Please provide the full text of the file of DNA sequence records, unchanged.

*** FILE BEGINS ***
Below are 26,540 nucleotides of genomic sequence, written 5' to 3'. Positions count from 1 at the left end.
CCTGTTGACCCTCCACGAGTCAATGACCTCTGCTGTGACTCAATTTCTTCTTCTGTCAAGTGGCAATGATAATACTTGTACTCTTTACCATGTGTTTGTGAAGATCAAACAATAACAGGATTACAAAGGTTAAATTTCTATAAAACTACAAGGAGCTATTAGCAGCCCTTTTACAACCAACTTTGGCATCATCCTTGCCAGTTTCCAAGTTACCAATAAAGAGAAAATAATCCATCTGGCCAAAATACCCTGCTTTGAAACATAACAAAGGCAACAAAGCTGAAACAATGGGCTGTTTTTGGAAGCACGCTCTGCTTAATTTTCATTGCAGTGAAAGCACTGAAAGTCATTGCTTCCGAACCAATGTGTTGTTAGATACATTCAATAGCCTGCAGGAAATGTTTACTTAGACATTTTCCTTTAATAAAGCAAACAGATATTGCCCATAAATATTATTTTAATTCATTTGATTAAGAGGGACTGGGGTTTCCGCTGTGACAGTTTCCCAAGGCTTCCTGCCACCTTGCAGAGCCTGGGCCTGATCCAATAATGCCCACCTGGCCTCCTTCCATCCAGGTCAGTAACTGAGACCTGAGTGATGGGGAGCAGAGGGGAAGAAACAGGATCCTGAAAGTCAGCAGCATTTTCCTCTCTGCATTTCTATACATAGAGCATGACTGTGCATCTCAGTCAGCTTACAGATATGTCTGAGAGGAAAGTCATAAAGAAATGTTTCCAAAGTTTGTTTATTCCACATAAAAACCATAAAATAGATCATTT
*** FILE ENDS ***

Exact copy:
Below are 26,540 nucleotides of genomic sequence, written 5' to 3'. Positions count from 1 at the left end.
CCTGTTGACCCTCCACGAGTCAATGACCTCTGCTGTGACTCAATTTCTTCTTCTGTCAAGTGGCAATGATAATACTTGTACTCTTTACCATGTGTTTGTGAAGATCAAACAATAACAGGATTACAAAGGTTAAATTTCTATAAAACTACAAGGAGCTATTAGCAGCCCTTTTACAACCAACTTTGGCATCATCCTTGCCAGTTTCCAAGTTACCAATAAAGAGAAAATAATCCATCTGGCCAAAATACCCTGCTTTGAAACATAACAAAGGCAACAAAGCTGAAACAATGGGCTGTTTTTGGAAGCACGCTCTGCTTAATTTTCATTGCAGTGAAAGCACTGAAAGTCATTGCTTCCGAACCAATGTGTTGTTAGATACATTCAATAGCCTGCAGGAAATGTTTACTTAGACATTTTCCTTTAATAAAGCAAACAGATATTGCCCATAAATATTATTTTAATTCATTTGATTAAGAGGGACTGGGGTTTCCGCTGTGACAGTTTCCCAAGGCTTCCTGCCACCTTGCAGAGCCTGGGCCTGATCCAATAATGCCCACCTGGCCTCCTTCCATCCAGGTCAGTAACTGAGACCTGAGTGATGGGGAGCAGAGGGGAAGAAACAGGATCCTGAAAGTCAGCAGCATTTTCCTCTCTGCATTTCTATACATAGAGCATGACTGTGCATCTCAGTCAGCTTACAGATATGTCTGAGAGGAAAGTCATAAAGAAATGTTTCCAAAGTTTGTTTATTCCACATAAAAACCATAAAATAGATCATTT